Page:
This selection comes from St. Ambrose’s work On the Death of Satyrus, which was originally delivered as a eulogy of sorts upon the death of his brother Satyrus. Ambrose is contemplating the nature of death in relation to the death of those who die in God’s friendship.
Foremost, it is important to note that the whole of Ambrose’s thought in this regard is wrapped up in the understanding that Christ’s taking of death upon himself changes the whole meaning of death, both as it is now and in its advent in humanity. Death, while not a part of God’s intention for humanity, is nevertheless not something that has some kind of shadowy existence outside of God’s will, power or plans. Rather, Ambrose perceives sin as it is- the descent into non-being, something consumes relentlessly without satiation. Were humanity allowed to continue in its sin, it would be devoured in totality.
Death becomes a limit to sin. Evil is not free to proliferate out of control, but has a boundary set to it. The death of the body is not the death of being, but becomes the death of evil. God can and will raise the dead, and when that occurs, sin will be at an end and will have no more dominion. Jesus’ taking of death upon himself becomes the conduit through which death is the remedy for sin, for his death is the path to life for us all.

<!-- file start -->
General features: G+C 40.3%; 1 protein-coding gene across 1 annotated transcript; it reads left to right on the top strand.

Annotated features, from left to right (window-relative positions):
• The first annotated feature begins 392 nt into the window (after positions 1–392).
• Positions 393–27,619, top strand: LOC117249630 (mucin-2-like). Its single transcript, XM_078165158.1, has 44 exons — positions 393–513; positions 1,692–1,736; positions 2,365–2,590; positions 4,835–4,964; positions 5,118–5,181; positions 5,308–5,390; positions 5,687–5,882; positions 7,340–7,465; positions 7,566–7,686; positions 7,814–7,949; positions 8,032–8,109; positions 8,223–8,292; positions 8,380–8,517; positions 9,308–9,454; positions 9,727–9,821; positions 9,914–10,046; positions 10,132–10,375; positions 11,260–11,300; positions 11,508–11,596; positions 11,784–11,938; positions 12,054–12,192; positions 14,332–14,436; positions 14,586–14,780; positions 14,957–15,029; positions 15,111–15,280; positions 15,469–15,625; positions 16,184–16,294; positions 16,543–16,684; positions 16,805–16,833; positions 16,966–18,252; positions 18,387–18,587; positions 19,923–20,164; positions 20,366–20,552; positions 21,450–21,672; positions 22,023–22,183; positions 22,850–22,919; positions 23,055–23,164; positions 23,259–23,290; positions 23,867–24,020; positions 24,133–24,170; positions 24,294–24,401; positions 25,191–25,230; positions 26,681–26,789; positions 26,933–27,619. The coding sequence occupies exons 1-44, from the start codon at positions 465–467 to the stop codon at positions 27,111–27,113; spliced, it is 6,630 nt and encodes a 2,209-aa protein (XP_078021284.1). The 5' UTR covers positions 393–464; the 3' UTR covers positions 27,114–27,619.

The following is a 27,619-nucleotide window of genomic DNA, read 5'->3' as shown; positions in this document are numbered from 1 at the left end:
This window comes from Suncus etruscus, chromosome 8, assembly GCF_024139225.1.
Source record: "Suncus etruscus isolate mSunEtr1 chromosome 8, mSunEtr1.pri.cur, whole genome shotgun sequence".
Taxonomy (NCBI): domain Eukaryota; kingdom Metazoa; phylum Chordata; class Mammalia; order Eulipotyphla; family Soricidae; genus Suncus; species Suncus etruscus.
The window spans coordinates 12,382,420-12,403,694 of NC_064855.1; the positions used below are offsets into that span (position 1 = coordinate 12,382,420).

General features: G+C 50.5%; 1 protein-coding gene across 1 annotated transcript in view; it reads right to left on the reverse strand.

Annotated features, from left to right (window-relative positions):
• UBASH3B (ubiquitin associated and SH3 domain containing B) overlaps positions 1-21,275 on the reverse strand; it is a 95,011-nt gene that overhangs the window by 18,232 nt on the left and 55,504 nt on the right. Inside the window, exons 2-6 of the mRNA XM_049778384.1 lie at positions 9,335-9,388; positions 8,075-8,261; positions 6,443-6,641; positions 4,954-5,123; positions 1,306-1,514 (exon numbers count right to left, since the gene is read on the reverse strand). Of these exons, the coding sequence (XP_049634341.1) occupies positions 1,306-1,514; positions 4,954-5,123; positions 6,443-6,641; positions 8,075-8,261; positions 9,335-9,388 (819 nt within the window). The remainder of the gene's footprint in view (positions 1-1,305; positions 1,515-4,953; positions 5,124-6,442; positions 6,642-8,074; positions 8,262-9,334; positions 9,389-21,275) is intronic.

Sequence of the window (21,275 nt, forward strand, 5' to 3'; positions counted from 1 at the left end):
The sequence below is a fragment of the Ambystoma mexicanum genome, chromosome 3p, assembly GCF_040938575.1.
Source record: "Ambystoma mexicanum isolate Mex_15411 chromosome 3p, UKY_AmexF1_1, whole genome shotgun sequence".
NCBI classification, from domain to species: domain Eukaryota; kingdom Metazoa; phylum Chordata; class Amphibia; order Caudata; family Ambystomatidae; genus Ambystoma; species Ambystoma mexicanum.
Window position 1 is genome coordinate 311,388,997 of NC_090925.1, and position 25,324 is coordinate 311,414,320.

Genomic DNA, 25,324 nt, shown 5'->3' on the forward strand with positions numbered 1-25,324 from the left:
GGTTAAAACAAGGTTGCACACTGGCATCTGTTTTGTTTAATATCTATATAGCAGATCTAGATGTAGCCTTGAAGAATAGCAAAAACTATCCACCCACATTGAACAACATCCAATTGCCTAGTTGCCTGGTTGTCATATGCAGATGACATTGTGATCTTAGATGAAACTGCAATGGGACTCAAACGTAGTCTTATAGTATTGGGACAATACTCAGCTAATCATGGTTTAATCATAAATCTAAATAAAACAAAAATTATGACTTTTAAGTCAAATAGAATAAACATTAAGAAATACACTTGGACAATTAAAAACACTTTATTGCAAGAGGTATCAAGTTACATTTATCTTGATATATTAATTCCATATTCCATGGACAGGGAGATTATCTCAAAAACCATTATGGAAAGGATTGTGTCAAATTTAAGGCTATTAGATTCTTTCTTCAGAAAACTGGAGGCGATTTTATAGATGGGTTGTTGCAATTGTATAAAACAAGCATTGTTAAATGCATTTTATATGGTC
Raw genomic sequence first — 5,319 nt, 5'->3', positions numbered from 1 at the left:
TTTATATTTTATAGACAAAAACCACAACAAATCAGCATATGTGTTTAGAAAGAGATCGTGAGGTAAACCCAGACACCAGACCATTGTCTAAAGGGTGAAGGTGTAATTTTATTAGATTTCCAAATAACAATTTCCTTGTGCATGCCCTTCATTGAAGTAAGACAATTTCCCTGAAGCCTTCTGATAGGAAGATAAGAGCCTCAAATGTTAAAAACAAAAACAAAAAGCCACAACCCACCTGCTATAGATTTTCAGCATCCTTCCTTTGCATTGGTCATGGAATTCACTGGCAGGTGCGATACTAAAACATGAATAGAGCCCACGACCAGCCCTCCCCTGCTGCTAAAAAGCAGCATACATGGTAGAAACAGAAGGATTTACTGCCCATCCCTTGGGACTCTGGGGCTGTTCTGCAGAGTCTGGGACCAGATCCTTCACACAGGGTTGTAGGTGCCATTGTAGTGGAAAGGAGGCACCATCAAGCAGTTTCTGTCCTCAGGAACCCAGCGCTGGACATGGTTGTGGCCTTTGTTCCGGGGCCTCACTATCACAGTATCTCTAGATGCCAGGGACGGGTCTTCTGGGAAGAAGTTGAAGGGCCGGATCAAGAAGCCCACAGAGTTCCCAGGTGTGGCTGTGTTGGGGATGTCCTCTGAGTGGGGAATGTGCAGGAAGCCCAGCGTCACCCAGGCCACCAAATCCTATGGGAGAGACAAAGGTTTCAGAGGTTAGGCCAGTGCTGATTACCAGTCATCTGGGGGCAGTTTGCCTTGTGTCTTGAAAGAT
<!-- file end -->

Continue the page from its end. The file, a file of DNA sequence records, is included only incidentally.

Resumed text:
What words could be found to describe the death of Christ? His death is the divine archetype which leaves no room for doubt- death uncovers the veil of immortality, and purchases its own release.
Tears may be saved for greater evils, for death conducts salvation to all. The cold-shoulder treatment must end as well, for even the Son of God did not presume himself above association with it nor turn away from its embrace. After all, death plays no favorites, and all men must take their turn in this dance.
Death is a stranger to nature, but has made himself quite at home. In the beginning death was not a part of the plan, but God applied him to the healing of our wounds. It is quite easy to imagine the inverse; after all, if death belongs to the ‘good,’ why do the Scriptures say “God made not death, but by the malice of men death entered into the world”?”
It is true that death was not integral to God’s plan, for he gave our first parents a never-ending stream of Good. But when they turned from the Good their life became wretched, weighed down by the burden of sin, so that life was a curse rather than a blessing. It seemed the sighing would go on forever, that sin would proliferate out of control and without limit, but God deemed it better to place an end to evil, that death would be the conduit through which life would be restored.
After all, death can only touch the body, but not the being. Death’s keenest sting is saved for evil, upon whom it unleashes the fatal blow. The human frame will rise to its life again, but this time unyoked from its slavery to sin, basking in the light of a life without guilt or shame. Sin cannot undo what God has made, and the same person that dies is the same person that is raised again, to receive the recompense of his evil or the retribution of his good.